Q. On Tuesday, Mr. President, you intimated that you
did not propose, or would not consider, lowering the immigration barriers
for the benefit of German refugees. Since that time a good deal has
been said in print that you might do so after all. Have you changed
THE PRESIDENT. No. There is one other factor that was
brought up, that is a brand new one, which I did not hear about until
yesterday. There are in this country at the present time quite a large
number—I think you had better check these figures through the
Secretary of Labor but I am inclined to think that they run as high
as twelve to fifteen thousand-refugees from, principally, Germany and
Austria—what was Austria—who are in this country on what
are called "Visitors' Permits," I think that is the word.
In other words, they are here, not on a quota, but
as visitors with proper passports from their own governments. The situation
apparently has arisen that, because of a recent decree, those visitors'
passports will be canceled as of the thirtieth of December, this year.
Now, as a matter of practical fact, a great many of
these people—who are not all Jews by any means, since other religions
are included in very large numbers among them-if they were to get back
to Germany before the thirtieth of December, a great many of them believe
that their treatment on reaching home might be a very serious problem.
In other words, it is a question of concentration camps, et cetera and
so on. They are not here under a quota so we have a very definite problem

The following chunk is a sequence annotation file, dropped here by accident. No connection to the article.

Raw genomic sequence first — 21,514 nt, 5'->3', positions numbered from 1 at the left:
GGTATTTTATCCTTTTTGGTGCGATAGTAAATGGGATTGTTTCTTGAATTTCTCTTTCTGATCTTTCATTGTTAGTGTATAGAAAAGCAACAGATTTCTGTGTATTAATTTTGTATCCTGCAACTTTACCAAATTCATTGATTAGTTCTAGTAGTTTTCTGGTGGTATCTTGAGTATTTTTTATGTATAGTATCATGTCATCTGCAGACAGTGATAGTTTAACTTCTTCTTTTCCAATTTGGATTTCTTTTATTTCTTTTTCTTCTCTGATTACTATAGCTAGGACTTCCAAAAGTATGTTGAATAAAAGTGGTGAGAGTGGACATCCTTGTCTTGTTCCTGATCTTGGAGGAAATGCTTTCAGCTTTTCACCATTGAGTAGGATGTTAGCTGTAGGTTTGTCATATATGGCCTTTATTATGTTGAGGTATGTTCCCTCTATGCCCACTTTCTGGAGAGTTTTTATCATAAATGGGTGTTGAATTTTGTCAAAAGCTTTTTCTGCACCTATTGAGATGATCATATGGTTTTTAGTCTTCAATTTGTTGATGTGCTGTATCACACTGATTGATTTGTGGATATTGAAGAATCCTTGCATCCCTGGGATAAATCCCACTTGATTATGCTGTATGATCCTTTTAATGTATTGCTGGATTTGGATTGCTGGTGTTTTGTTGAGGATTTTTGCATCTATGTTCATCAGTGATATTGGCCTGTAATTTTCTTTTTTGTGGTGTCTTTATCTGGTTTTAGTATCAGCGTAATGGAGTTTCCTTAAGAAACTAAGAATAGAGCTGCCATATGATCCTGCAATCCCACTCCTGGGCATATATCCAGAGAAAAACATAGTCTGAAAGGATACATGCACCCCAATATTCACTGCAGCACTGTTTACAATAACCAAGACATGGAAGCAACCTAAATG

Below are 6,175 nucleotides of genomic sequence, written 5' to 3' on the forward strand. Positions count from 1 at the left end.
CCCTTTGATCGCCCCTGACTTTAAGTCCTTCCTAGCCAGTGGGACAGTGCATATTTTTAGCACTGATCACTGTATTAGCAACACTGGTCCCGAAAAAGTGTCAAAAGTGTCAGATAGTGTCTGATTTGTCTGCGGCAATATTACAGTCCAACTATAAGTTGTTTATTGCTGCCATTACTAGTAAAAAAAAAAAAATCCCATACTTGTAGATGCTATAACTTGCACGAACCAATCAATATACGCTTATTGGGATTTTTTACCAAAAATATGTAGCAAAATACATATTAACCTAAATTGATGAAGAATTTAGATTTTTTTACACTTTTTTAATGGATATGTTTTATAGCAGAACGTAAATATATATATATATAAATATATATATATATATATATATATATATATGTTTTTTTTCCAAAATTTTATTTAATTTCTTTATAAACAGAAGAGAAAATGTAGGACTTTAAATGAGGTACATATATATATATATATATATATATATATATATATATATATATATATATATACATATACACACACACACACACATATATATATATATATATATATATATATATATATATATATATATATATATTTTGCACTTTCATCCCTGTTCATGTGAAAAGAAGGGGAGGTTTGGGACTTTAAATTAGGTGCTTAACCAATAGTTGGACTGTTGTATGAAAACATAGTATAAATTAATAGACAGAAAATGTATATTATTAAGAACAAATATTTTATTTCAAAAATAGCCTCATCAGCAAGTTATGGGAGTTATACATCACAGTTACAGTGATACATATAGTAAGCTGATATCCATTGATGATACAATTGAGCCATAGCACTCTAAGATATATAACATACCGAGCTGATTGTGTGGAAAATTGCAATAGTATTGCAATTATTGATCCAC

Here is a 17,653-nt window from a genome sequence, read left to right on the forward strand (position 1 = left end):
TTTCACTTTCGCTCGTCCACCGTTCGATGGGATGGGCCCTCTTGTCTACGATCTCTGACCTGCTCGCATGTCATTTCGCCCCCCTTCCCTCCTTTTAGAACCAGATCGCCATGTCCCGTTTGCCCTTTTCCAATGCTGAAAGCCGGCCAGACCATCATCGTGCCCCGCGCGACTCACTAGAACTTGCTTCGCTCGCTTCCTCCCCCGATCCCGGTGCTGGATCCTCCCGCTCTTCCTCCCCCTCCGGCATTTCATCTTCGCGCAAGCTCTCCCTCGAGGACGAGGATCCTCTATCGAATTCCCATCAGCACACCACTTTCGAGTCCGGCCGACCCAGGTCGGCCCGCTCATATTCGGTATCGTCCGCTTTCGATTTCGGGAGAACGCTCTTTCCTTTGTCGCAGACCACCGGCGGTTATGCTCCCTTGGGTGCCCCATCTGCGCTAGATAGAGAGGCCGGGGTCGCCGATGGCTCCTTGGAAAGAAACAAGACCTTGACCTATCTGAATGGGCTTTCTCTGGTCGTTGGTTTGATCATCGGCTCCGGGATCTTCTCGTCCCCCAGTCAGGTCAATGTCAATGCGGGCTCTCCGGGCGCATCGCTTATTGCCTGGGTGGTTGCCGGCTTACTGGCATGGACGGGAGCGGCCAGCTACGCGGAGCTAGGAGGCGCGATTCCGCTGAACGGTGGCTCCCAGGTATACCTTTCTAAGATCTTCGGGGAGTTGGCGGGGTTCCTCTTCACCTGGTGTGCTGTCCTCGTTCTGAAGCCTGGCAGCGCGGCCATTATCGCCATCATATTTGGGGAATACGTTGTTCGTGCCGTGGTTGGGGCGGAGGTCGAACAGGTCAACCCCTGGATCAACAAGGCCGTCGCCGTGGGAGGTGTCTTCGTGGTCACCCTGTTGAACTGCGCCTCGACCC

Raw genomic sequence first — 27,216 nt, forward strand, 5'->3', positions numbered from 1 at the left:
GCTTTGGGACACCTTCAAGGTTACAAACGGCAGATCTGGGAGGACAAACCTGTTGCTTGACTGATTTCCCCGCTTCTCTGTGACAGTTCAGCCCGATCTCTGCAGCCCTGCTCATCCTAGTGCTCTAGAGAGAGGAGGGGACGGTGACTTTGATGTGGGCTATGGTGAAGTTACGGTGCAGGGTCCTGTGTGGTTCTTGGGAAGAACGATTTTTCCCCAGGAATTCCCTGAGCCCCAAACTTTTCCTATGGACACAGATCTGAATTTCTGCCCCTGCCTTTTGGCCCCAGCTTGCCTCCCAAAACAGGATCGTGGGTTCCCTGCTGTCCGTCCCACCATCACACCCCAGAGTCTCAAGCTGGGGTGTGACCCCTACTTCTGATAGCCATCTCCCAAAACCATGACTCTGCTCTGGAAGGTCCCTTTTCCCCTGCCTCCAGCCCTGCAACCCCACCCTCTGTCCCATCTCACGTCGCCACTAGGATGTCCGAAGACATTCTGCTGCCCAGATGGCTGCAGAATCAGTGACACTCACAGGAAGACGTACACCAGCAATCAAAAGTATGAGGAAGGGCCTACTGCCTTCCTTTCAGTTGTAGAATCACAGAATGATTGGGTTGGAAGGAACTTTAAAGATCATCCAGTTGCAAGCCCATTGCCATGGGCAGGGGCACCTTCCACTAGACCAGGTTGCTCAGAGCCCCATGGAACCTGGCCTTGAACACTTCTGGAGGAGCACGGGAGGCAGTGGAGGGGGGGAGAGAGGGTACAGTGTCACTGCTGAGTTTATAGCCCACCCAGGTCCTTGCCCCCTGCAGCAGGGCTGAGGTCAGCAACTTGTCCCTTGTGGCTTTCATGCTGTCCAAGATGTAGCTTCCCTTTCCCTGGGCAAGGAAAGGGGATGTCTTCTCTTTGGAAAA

as to what to do. I don't know, from the point of view of humanity,
that we have a right to put them on a ship and send them back to Germany
under the present conditions. We can legally—the Secretary of
Labor can, legally—give six months extensions so that they can
stay in this country under the six months extension provision. As I
understand it, the law does not say how many six months extensions there
can be—it does not limit the number. So what I told the Secretary
of Labor yesterday was that it would be a cruel and inhuman thing to
compel them to leave here in time to get back to Germany by the thirtieth
of December. I have suggested to Miss Perkins that they be given six
months extensions. Under those extensions they cannot, as I understand
it, apply for American citizenship. They are only visitors. Therefore,
there being no adequate law on the subject, we shall simply present
the facts to the Congress. If the Congress takes no action, these unfortunate
people will be allowed to stay in this country.